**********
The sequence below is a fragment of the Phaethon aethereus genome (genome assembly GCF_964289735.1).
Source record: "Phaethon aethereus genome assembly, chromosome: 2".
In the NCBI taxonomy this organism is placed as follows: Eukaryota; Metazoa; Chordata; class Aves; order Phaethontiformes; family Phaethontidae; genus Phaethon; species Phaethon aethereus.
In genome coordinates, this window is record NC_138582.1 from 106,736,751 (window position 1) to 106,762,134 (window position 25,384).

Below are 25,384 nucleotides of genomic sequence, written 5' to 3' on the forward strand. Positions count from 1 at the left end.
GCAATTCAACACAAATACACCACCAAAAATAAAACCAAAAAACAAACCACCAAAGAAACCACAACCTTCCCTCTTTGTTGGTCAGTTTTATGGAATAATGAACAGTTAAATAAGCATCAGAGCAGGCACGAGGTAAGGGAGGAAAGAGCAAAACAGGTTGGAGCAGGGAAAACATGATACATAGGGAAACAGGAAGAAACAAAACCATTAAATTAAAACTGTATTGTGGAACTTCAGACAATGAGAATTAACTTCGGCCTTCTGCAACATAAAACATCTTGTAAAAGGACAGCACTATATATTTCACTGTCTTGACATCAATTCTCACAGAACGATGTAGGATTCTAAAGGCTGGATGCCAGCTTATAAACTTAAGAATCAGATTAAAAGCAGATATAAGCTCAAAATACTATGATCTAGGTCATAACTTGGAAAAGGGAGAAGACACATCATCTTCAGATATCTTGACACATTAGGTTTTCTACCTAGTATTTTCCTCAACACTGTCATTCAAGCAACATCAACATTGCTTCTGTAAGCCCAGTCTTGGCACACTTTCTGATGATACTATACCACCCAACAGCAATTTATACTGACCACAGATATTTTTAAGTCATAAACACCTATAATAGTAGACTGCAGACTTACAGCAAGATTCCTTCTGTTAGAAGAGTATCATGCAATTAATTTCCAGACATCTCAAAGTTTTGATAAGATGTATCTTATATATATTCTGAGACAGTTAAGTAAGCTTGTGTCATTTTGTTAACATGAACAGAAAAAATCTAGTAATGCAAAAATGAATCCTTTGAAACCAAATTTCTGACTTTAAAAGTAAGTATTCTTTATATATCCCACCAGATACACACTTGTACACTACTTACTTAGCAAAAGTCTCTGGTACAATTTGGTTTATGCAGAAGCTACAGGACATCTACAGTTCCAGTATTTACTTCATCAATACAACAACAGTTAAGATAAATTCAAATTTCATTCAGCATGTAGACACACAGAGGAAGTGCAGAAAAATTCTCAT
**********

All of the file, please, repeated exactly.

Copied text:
The sequence below is a fragment of the Phaethon aethereus genome (genome assembly GCF_964289735.1).
Source record: "Phaethon aethereus genome assembly, chromosome: 2".
In the NCBI taxonomy this organism is placed as follows: Eukaryota; Metazoa; Chordata; class Aves; order Phaethontiformes; family Phaethontidae; genus Phaethon; species Phaethon aethereus.
In genome coordinates, this window is record NC_138582.1 from 106,736,751 (window position 1) to 106,762,134 (window position 25,384).

Below are 25,384 nucleotides of genomic sequence, written 5' to 3' on the forward strand. Positions count from 1 at the left end.
GCAATTCAACACAAATACACCACCAAAAATAAAACCAAAAAACAAACCACCAAAGAAACCACAACCTTCCCTCTTTGTTGGTCAGTTTTATGGAATAATGAACAGTTAAATAAGCATCAGAGCAGGCACGAGGTAAGGGAGGAAAGAGCAAAACAGGTTGGAGCAGGGAAAACATGATACATAGGGAAACAGGAAGAAACAAAACCATTAAATTAAAACTGTATTGTGGAACTTCAGACAATGAGAATTAACTTCGGCCTTCTGCAACATAAAACATCTTGTAAAAGGACAGCACTATATATTTCACTGTCTTGACATCAATTCTCACAGAACGATGTAGGATTCTAAAGGCTGGATGCCAGCTTATAAACTTAAGAATCAGATTAAAAGCAGATATAAGCTCAAAATACTATGATCTAGGTCATAACTTGGAAAAGGGAGAAGACACATCATCTTCAGATATCTTGACACATTAGGTTTTCTACCTAGTATTTTCCTCAACACTGTCATTCAAGCAACATCAACATTGCTTCTGTAAGCCCAGTCTTGGCACACTTTCTGATGATACTATACCACCCAACAGCAATTTATACTGACCACAGATATTTTTAAGTCATAAACACCTATAATAGTAGACTGCAGACTTACAGCAAGATTCCTTCTGTTAGAAGAGTATCATGCAATTAATTTCCAGACATCTCAAAGTTTTGATAAGATGTATCTTATATATATTCTGAGACAGTTAAGTAAGCTTGTGTCATTTTGTTAACATGAACAGAAAAAATCTAGTAATGCAAAAATGAATCCTTTGAAACCAAATTTCTGACTTTAAAAGTAAGTATTCTTTATATATCCCACCAGATACACACTTGTACACTACTTACTTAGCAAAAGTCTCTGGTACAATTTGGTTTATGCAGAAGCTACAGGACATCTACAGTTCCAGTATTTACTTCATCAATACAACAACAGTTAAGATAAATTCAAATTTCATTCAGCATGTAGACACACAGAGGAAGTGCAGAAAAATTCTCAT